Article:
Commencement, like most of life in 2020, looks a little different this spring. Celebrations have moved online, at least until fall, to recognize the college’s 93 graduate students and 359 undergraduate students.
“We’re doing everything we can to show our students how proud we are of them, that we recognize the extra stress the lock-down has had on their final term, and that we appreciate their hard work, flexibility, patience and commitment in earning their degree,” says College of Public Health Human Sciences Dean F. Javier Nieto. “Thanks to their efforts and the support of faculty and staff, every student who was on track to graduate this year will graduate. They should feel very proud of their accomplishment, and we hope to see them back on campus this fall for more formal recognition.”
“In these disruptive, troubling, and unprecedented times, we need caring individuals working together. I have every confidence that the CPHHS graduating class of 2020 will continue to instigate change and healing for a better tomorrow,” says Vicki Ebbeck, associate dean for student success. “They are individually impressive and collectively a force, and I am thankful for all they have taught me.”
Learn more about CPHHS graduates committed to improving health and well-being, watch videos of our newest alumni, and send your well wishes at health.oregonstate.edu/alumni/2020.
Meet a few of the next generation of public health and human sciences professionals …
JP Bigouette is a doctoral student who will be starting his dream job, joining the Epidemic Intelligence Service (EIS) at the Centers for Disease Control and Prevention in Atlanta, this summer. The EIS program is a highly competitive two-year, applied epidemiology fellowship. Read more about JP.
Victoria Boechler is an undergraduate Honors student in kinesiology. She completed an Honor’s project on novel regulators of muscle fat metabolism in humans and is pursing graduate education in physical therapy.
Nyssa Cronin is a hardworking HDFS Human Services student who also is a single-parent. She has engaged in fascinating internships during her time at OSU, particularly this term in the Benton County Emergency Center. She is an undergraduate teaching assistant for HDFS 462 Professional Helping Skills.
Julio Diaz is a McNair Scholar who earned his MPH in biostatistics. He’s a first-generation student who will begin a data manager and analyst position in Cook County, Ill., after graduation.
During her PhD program, Lan Đoàn was a graduate fellow in the National Institutes of Health Graduate Summer Opportunity to Advance Research program, was awarded the National Institute on Aging R36 Aging Research Dissertation Award, and published in JAMA Network Open and the American Journal of Epidemiology. Following graduation, she will join the NYU Department of Population Health’s Section for Health Equity as a postdoctoral fellow, where she will continue research on Asian American health disparities at the NYU Center for the Study of Asian American Health.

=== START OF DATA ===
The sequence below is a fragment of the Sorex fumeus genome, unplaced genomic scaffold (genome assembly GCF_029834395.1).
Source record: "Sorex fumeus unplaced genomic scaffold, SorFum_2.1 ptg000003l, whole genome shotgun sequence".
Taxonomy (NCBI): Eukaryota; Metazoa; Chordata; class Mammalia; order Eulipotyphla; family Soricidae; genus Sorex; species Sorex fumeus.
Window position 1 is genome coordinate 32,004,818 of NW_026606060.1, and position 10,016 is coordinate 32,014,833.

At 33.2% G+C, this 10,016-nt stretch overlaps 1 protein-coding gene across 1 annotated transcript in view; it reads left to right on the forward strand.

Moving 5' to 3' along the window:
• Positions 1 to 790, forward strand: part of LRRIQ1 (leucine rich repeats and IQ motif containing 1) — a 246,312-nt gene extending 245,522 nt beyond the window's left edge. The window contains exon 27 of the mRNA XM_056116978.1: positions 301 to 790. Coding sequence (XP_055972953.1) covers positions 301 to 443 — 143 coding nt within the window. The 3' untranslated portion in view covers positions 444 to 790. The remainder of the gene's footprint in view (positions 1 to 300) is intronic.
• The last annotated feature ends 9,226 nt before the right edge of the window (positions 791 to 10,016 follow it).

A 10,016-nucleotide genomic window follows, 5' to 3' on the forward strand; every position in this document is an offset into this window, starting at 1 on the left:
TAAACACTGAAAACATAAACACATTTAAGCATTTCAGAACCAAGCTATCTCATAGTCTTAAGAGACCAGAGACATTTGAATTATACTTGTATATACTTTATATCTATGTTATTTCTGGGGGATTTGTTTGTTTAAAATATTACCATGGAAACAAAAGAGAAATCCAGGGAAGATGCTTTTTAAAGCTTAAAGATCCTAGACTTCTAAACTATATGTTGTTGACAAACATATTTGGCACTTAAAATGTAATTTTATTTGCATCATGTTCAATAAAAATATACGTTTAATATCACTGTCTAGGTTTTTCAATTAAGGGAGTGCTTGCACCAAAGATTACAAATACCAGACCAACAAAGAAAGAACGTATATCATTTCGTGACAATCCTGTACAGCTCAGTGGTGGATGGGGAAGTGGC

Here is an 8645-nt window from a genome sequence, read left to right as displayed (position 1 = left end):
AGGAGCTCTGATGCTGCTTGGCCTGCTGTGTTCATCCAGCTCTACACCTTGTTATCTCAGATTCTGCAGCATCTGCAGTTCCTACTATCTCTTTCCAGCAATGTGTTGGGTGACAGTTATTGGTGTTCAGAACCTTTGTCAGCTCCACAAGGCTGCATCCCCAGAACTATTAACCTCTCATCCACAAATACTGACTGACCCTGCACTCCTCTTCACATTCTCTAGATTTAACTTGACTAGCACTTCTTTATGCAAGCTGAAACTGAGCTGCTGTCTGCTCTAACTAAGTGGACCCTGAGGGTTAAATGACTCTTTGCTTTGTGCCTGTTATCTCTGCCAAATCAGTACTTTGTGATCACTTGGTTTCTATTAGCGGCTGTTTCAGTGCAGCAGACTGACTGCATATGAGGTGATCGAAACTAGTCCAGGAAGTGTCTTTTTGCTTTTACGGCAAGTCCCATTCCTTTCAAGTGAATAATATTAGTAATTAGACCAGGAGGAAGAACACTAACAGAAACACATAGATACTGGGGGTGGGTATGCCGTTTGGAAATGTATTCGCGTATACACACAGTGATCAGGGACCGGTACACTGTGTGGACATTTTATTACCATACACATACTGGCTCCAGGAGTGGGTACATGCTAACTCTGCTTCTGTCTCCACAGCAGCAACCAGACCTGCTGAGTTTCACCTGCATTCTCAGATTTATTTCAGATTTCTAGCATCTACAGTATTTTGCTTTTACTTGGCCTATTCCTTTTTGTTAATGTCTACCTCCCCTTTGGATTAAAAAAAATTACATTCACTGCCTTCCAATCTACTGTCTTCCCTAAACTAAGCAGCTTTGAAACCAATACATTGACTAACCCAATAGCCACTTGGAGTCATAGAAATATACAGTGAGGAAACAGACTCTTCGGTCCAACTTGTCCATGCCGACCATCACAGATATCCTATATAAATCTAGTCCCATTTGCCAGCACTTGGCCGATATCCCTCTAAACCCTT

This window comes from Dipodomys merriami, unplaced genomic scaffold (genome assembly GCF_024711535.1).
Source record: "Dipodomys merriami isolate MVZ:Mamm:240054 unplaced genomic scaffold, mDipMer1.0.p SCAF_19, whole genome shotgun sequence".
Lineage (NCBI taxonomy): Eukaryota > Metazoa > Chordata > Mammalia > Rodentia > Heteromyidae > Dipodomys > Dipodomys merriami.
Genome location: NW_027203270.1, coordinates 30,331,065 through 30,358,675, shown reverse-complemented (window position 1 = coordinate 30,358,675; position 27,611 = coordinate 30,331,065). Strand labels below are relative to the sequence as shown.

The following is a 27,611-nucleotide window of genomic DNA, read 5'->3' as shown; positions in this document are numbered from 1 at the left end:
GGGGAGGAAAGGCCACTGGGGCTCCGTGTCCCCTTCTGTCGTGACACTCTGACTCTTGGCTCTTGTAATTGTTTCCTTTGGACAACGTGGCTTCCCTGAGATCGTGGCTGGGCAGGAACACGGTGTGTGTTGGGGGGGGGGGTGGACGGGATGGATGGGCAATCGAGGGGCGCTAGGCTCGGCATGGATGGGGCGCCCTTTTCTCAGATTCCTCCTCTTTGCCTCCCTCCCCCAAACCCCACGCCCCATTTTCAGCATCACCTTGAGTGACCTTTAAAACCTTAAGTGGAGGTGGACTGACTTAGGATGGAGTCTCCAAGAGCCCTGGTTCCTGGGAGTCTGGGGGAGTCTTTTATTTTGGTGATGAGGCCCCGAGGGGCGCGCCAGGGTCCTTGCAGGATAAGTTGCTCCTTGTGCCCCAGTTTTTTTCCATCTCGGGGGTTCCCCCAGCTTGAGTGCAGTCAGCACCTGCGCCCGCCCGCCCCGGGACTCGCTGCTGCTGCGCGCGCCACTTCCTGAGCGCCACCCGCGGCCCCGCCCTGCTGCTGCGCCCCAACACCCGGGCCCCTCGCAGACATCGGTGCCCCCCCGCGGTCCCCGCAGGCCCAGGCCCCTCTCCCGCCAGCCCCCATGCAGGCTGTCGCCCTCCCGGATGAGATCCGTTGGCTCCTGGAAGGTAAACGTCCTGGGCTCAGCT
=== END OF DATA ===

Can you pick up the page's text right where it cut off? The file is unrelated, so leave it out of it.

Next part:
Jackson Brim-Edwards, a kinesiology major, completed several years of high-level undergraduate research, including a clinical trial of exercise training in humans. He is transitioning to a research assistantship internship while he applies to medical school.
Sarah Ehrlicher is a doctoral student in nutrition. Sarah has researched how obesity and exercise training impact skeletal muscle mitochondria. The implication of this work is a better understanding of how exercise promotes health during obesity. She is moving to the University of Alabama at Birmingham for an internship in clinical dietetics.
Morgan Miller is an HDFS Human Services student who is considering earning an MPH. She is bilingual in Spanish and is an amazing writer who is committed to social justice and improving the lives of people who struggle with mental health challenges.
Mandy Ruckman is an Ecampus student earning a bachelor’s degree in HDFS. She has an exceptional academic record, all while raising a family. Her husband is active military. She plans to attend Columbia University this fall and will pursue a Master of Social Work.
Harrison Stierwalt is a doctoral student in kinesiology. Harrison investigated how skeletal muscle lipid metabolism is regulated with exercise and the interaction with insulin signaling. He led a clinical research project as part of new and growing collaborations at the Samaritan Athletic Medical Center on OSU’s Corvallis campus. Harrison is transitioning to a post-doctoral position at the University of Kansas Medical School.
Mary Willis is completing her PhD in environmental and occupational health. This year, she received the prestigious NIH F31 doctoral research award, presented her research at several national and international conferences, and published multiple first-author manuscripts.
Crystal Ybarra is an MPH-EOH graduate who served as a student outreach coordinator for the Pesticide Safety Education Program, where she worked on a project that considered the effects of occupational exposure to pesticides on the brain. She received funding and leave from the U.S. Navy to earn her MPH degree and is being commissioned by the Navy as an environmental health officer.